Experimental deformation of partially-melted granite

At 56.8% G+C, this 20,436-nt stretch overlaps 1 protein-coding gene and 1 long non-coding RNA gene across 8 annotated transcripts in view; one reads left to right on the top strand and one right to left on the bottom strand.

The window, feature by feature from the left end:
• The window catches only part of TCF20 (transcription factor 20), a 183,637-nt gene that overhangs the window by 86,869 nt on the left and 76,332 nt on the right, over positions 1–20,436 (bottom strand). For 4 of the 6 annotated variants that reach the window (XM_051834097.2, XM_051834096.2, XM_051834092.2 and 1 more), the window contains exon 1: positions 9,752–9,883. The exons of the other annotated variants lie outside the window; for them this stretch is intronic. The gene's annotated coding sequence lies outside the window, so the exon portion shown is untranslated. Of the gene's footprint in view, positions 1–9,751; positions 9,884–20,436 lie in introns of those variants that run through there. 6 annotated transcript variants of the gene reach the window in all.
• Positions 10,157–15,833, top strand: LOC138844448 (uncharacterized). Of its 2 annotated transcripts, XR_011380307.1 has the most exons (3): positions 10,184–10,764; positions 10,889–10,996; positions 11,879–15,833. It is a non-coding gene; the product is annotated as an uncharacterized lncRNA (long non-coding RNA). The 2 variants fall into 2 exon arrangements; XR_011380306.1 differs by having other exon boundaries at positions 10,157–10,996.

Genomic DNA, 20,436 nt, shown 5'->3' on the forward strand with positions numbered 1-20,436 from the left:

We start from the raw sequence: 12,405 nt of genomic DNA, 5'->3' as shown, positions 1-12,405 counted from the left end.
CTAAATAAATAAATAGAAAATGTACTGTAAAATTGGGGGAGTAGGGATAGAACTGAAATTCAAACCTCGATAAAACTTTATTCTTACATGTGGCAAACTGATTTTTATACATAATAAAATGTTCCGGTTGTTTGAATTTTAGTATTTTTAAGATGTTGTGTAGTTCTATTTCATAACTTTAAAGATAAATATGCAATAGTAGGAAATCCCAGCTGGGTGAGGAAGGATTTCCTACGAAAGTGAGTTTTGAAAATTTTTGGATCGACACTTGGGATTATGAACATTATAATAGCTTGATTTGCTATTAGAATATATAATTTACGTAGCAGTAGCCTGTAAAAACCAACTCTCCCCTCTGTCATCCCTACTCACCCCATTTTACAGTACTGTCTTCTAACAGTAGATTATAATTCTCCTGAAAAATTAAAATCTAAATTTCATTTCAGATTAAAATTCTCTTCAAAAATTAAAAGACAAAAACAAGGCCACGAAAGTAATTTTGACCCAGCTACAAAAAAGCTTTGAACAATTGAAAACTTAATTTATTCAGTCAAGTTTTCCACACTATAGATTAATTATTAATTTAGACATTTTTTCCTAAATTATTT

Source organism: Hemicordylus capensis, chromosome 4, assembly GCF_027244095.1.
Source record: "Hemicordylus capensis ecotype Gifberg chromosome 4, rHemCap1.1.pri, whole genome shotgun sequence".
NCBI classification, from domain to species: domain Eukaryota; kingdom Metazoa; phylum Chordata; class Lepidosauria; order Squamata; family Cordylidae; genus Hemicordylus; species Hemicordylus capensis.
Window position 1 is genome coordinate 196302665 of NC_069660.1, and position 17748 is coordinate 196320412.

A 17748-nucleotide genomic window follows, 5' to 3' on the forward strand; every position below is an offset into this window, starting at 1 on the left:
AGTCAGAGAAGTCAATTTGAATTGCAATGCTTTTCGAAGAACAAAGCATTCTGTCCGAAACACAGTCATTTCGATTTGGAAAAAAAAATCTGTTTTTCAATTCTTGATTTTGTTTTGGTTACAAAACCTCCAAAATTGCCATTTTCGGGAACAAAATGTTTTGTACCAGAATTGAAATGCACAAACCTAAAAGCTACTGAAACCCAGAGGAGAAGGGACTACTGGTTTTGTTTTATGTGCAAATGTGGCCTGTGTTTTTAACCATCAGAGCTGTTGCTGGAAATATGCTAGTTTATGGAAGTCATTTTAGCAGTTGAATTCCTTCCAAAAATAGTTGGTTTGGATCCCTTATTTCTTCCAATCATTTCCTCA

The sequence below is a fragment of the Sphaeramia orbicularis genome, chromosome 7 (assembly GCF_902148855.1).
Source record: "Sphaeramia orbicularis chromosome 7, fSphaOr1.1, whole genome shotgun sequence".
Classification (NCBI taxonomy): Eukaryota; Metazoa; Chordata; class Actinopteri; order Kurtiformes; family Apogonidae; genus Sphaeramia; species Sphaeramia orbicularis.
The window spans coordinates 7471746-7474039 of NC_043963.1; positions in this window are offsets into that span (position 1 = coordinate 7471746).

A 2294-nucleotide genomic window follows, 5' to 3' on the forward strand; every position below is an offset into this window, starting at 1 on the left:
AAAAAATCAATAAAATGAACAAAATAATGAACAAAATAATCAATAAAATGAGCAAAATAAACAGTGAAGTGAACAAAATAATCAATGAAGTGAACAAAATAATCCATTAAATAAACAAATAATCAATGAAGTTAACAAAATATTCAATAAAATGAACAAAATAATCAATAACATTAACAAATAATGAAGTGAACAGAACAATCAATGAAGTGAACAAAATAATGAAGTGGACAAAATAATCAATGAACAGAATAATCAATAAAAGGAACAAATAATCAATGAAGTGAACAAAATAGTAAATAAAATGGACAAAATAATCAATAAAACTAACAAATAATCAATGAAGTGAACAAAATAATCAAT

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An account is given of the experimental deformation of partially-melted granite with melt fractions up to 25% at 800 °C and 300 MPa confining pressure in constant strainrate tests between 10−3 and 10−6 S−1, creep tests and cycling tests. Microscopic study reveals that under these conditions most of the uniform deformation prior to macroscopic shear failure is accomplished by melt redistribution into films perpendicular to the least compressive stress, and by axial fracturing of grains, the latter occurring even at low macroscopic differential stress. The strenght of the partially-melted rock at 10−5 S−1 is found to decrease gradually from about 250 MPa at 5 vol.% melt to about 60 MPa at 15 % melt, and then to drop rapidly to less than 1 MPa at 24% melt. The critical melt fraction separating granular-framework-controlled flow behaviour from suspension-like behaviour is deduced to be approximately 30 to 35 vol.%. At low melt fractions the deforming rock tends to take up externally available melt by a mechanism of dilatancy pumping. The relevance of these results to natural conditions involving partially-melted rocks is discussed.
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